Owl and Raccoon – Truck

Prompt courtesy of Madison Woods. I suppose it’s a continuation of my other pieces, but off to the side a bit. Feel free to criticize.

The filthy man stopped and stared at the barbed wire strung loosely between tilted posts. He ran his finger along until it snagged and began to bleed.  The goblin told him to keep walking until he found the boy, but hadn’t said anything about a fence. His hypnotized mind couldn’t work the solution out.

He sucked his bleeding finger and stood beside the rusted and rotting old truck. Half-dead eyes fixed on the house. A leaf of an idea fluttered down in his mind, something about a sack full of money. He waved it away like a buzzing mosquito.


16 thoughts on “Owl and Raccoon – Truck

  1. I liked this a lot, Craig. “A leaf of an idea fluttered down in his mind” – what a good line. To me, you captured his hazy and vacuous mental state perfectly. Well done.

  2. This is a great peak into a confused, fatigued human mind. He is hypnotised but is still getting ideas! Our brains do work like that isnnit?
    Love the last line!
    A very interesting take on the prompt!

    Here’s mine-

  3. Oh Craig, I’m starting to worry about Raccoon and Owl now, and I don’t like it! (That’s a lie, I love it, but it’s still scaring me.) You have created these two rival “baddies” – the goblin and the scary man – and I am enjoying seeing them playing off against each other, as well as the boys.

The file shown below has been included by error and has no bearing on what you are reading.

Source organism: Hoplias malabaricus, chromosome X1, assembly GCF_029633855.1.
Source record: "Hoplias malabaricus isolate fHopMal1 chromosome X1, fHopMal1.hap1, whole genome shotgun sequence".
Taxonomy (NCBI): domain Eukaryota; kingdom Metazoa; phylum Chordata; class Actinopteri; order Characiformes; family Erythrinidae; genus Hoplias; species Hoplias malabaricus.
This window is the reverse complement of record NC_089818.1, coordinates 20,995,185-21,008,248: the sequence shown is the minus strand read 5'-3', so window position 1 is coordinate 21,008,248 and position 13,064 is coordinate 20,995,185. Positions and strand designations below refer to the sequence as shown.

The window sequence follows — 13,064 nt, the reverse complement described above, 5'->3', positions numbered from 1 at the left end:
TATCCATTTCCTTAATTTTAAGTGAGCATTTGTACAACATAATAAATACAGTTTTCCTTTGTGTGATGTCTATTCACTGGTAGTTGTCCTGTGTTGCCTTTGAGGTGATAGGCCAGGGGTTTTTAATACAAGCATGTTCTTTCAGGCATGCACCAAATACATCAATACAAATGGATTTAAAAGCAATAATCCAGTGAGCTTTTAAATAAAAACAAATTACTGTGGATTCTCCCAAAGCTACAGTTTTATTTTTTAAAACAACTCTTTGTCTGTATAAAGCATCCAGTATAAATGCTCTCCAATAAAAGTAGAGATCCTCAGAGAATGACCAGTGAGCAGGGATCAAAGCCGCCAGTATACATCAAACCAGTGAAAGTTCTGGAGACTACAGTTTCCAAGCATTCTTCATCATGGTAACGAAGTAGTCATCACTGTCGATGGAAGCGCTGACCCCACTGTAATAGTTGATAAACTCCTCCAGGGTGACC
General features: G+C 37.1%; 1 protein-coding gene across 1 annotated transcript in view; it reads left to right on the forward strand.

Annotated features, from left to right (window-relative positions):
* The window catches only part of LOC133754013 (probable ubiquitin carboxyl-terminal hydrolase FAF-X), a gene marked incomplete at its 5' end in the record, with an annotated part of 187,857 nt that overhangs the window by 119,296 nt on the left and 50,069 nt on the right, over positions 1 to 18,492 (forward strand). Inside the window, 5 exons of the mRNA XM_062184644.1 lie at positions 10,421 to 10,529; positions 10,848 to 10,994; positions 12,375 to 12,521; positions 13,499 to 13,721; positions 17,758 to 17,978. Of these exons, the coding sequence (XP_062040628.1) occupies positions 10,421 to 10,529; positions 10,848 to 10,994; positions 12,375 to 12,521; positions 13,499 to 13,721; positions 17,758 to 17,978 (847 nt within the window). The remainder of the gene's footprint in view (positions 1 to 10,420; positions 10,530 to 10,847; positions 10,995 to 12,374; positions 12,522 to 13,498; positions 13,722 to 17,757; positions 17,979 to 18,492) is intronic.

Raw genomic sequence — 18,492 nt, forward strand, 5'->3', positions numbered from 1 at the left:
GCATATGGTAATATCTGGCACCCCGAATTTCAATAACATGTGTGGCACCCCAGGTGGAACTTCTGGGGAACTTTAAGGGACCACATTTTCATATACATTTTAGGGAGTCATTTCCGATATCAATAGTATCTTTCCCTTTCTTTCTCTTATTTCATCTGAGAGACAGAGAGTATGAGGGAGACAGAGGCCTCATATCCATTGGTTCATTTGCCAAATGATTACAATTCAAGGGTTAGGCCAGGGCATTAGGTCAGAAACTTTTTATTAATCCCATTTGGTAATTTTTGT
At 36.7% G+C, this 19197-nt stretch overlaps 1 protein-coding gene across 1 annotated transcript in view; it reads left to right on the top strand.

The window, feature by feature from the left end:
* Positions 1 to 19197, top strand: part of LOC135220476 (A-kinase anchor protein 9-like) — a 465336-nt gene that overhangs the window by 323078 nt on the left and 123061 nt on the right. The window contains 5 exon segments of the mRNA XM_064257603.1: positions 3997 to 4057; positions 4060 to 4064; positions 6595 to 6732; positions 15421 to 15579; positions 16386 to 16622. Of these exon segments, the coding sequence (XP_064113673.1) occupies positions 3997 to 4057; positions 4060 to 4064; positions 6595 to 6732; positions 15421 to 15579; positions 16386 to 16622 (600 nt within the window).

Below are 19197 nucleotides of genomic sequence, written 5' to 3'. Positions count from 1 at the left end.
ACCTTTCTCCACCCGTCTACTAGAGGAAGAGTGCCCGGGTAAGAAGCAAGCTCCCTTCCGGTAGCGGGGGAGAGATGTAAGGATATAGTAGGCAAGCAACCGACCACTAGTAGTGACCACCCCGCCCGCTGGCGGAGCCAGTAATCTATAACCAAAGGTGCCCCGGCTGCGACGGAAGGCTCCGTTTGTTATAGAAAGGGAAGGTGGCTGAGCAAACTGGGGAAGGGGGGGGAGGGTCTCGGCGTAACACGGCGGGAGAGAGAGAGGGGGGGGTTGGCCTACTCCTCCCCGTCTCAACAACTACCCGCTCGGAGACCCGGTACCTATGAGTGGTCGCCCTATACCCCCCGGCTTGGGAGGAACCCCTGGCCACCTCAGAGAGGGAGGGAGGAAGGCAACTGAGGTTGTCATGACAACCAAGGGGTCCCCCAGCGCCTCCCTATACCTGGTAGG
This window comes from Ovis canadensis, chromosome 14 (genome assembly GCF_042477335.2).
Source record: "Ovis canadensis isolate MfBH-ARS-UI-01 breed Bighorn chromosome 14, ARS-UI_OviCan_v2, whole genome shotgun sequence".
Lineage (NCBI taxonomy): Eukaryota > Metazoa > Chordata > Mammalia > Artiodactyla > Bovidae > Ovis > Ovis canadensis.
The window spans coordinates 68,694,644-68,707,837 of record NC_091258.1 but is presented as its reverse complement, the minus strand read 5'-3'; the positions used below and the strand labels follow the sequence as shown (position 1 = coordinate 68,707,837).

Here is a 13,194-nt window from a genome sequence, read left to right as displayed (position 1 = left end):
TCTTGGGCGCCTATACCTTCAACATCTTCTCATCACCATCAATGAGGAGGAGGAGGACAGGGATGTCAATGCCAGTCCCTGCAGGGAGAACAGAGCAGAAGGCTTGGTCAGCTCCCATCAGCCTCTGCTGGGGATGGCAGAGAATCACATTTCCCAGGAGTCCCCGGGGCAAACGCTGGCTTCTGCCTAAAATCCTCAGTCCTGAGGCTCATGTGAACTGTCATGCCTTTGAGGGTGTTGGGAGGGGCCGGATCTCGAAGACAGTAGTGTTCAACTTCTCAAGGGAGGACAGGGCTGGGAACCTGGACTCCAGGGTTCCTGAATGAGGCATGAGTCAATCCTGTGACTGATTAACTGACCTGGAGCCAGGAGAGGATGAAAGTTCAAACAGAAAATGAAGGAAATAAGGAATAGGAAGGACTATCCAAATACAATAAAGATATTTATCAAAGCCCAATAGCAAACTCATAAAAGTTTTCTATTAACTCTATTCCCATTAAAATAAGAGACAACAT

On a word-by-word basis, there are so many great lines here – the leaf of an idea, the description fo the bleeding fingers, the last line… My one tiny comment, “along it until it snagged” pulled me up short a bit – the two “it”s are repetitive, but the bigger problem for me if that they refer to different nouns. Just a tiny thing, but maybe one you could polish when you publish these stories together as a book!

    I’m over here: http://wp.me/p1PeVl-69

  4. Haha, I had to laugh at elmowrite’s comment about worrying over Owl and Raccoon.

    What I saw in the story was a hypnotized zombie type who can’t figure out how to get past the fence because no instructions were included for going around or under or over obstacles in the path. Have to be very specific with those kinds, y’know.

    As for crit, I’d take out ‘the’ and make it “strung loosely between tilted posts”. Then I wouldn’t stumble over the word being used again in the first goblin sentence.

    Loved this little side jaunt and hope you keep going with it.

  5. Goblins dabble in hypnotism? So noted. I really enjoy this story time even though I’m worried about owl (that is the house the zombie-esque homeless guy is going to, right?

  6. You have really done a good job in creating this little world where humans, goblins, children and animals romp and murder in such a playful way. I did not believe you were connecting this story to your more light hearted owl and raccoon ones, but it still had a playful charm, and I definitely liked that leaf fluttering down.
    Yours on Planet 9 (missing it now)

  7. I have a feeling I’m arriving late to the party because all these comments about owls, raccoons, goblins, zombies, murders, half-dead humans, etc., leave me perplexed. I’ll hang in for the ride however and see what transpires in the future. Here’s mine:

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